Air Pollution, Possible Solutions (start time: 2:36) It is ubiquitous and essential to our life. It it is also the cause of some 7 million premature deaths around the world every year, ranking just behind diet, cancer and tobacco as a health risk. That’s the air we breath. Beijing, New Delhi, and London are among the smoggiest, but the Denver metro area isn’t faring so well either. Yet many countries and cities have taken positive steps that have dramatically reduced emissions, from vehicles, smokestacks, crop and animal production, and other sources. Our two guests today have been researching air pollution—its sources, impacts and solutions–and they share their insights and data with How On Earth’s Susan Moran and guest host, journalist Jason Plautz. Beth Gardiner, an environmental journalist based in London, authored the recently published book Choked: Life and Breath in the Age of Air Pollution. And Dr. Frank Flocke is an atmospheric scientist at the National Center for Atmospheric Research, and an author of a major study of air pollution sources on the Colorado Front Range.
Hosts: Susan Moran, Jason Plautz Producer: Susan Moran Engineer: Joel Parker Executive Producer: Joel Parker
Today’s show offers two features: Oil & Gas Impacts (start time: 1:05) Proposition 112, which would require oil and gas wells to be at least 2,500 feet from homes, schools, parks and other buildings, has highlighted mounting public concerns about the health, social and other impacts of extensive drilling along Colorado’s Front Range. Weld County is center stage for the latest oil and gas boom; nearly half of Colorado’s 55,000 active wells are located there. Jason Plautz, a Denver-based journalist, discussed with host Susan Moran the science and politics surrounding drilling activities, and whether explosions such as the one in Windsor last December could happen in many other locations. Plautz and Daniel Glick wrote a feature article that has just been published in High Country News.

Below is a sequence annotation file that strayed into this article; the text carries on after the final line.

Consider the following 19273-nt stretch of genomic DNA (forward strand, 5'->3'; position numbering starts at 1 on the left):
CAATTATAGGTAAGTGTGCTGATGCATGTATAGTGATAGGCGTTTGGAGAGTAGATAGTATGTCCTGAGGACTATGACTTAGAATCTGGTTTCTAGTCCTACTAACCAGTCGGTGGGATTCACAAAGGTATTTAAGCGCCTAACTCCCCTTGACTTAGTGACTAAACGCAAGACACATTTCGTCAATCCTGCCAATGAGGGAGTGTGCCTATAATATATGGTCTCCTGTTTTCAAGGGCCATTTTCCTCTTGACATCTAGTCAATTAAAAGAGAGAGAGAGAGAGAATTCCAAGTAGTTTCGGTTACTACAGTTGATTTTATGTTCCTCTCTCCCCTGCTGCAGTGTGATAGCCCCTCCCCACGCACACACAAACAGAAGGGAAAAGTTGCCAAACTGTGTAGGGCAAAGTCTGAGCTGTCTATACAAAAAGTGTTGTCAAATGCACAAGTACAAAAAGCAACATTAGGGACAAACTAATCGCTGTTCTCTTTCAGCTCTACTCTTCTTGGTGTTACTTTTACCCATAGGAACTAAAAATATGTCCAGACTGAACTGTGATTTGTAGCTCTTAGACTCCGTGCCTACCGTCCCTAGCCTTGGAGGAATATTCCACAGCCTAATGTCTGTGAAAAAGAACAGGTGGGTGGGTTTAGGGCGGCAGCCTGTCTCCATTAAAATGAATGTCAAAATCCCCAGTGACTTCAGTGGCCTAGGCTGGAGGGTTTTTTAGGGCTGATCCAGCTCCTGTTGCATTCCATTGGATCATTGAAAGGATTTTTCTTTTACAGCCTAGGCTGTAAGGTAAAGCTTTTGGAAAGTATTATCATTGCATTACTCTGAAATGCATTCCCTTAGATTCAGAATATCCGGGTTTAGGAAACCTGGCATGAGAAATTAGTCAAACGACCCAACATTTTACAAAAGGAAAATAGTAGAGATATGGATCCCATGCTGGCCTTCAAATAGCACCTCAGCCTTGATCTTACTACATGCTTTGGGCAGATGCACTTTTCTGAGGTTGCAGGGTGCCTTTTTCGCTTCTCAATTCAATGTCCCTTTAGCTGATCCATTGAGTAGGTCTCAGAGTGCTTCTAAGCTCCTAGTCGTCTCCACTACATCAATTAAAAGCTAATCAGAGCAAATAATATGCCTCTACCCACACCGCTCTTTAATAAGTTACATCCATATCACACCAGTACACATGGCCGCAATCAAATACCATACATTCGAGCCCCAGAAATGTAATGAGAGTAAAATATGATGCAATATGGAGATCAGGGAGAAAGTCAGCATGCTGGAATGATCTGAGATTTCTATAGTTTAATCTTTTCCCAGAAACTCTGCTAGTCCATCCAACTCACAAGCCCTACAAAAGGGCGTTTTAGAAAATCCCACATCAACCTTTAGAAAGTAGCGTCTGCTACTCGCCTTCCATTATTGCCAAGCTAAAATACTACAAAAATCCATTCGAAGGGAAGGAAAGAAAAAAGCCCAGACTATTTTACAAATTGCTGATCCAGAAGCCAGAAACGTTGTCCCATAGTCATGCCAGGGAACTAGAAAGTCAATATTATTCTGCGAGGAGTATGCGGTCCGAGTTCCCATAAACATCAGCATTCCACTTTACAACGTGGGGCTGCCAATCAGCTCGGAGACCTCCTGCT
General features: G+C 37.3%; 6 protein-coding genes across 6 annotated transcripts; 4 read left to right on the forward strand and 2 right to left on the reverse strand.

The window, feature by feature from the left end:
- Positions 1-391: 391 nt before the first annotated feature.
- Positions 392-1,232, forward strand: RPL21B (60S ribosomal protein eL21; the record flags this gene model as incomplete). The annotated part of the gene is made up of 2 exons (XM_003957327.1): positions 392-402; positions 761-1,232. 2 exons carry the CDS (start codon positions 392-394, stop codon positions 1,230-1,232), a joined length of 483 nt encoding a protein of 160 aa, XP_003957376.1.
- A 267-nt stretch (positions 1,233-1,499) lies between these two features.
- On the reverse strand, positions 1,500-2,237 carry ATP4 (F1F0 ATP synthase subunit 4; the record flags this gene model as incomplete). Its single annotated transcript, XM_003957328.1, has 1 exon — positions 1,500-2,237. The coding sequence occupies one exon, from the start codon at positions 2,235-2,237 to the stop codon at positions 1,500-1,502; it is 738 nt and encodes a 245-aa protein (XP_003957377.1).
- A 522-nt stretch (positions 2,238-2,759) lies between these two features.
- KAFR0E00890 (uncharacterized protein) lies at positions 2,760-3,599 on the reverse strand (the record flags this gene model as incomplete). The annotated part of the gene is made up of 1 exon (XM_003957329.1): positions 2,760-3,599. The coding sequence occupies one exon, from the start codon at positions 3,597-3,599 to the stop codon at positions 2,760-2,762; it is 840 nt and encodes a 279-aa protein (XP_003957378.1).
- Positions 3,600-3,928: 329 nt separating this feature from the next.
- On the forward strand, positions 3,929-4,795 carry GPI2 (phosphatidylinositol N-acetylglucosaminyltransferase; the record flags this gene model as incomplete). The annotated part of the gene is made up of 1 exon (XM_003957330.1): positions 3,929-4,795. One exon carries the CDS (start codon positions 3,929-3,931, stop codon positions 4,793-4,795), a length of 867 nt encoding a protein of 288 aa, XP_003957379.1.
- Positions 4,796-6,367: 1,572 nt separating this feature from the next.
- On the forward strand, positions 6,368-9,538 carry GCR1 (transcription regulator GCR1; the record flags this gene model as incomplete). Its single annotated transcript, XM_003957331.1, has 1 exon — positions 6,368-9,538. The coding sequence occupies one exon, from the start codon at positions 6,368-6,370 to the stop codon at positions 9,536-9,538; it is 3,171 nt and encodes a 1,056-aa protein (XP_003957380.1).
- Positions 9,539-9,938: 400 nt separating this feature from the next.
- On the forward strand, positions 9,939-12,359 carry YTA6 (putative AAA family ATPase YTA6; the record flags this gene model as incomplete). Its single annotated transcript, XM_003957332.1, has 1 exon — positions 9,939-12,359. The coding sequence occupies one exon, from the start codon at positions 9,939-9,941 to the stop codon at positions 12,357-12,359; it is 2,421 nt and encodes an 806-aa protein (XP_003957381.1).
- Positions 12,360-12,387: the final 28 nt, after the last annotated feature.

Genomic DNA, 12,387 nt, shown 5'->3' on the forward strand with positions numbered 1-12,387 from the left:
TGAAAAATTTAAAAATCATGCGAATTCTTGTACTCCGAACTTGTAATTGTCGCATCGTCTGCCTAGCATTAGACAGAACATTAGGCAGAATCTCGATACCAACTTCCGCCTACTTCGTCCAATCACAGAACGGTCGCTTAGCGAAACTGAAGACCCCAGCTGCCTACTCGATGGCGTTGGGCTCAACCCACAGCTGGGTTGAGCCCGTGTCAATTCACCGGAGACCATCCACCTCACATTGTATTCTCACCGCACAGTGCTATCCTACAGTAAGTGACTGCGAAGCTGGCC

Healthy Planet+Healthy Humans? (start time: 14:46) Matthew Burgess has been immersed in thinking about and studying how we humans, and the planet we inhabit, can both remain intact—in fact, can both thrive–well into the future. What’s he smok’in, you might ask? In fact, he is a serious environmental scientist at the University of Colorado Boulder. Dr. Burgess and nearly two dozen colleagues authored a recently published scientific paper that applies models to show how we can meet demands of increased populations and economic growth in 2050, while simultaneously achieving bold and effective conservation and climate goals set forth by the United Nations. Dr. Burgess is an assistant professor in Environmental Studies, with an additional appointment in Economics. And he works at the Cooperative Institute for Research in Environmental Science (CIRES), the collaboration between the National Oceanic and Atmospheric Administration (NOAA) and the University of Colorado. He discusses the paper and its implications with hosts Susan Moran and Joel Parker.
Hosts: Susan Moran, Joel Parker Producer: Susan Moran Engineer: Joel Parker Executive Producer: Susan Moran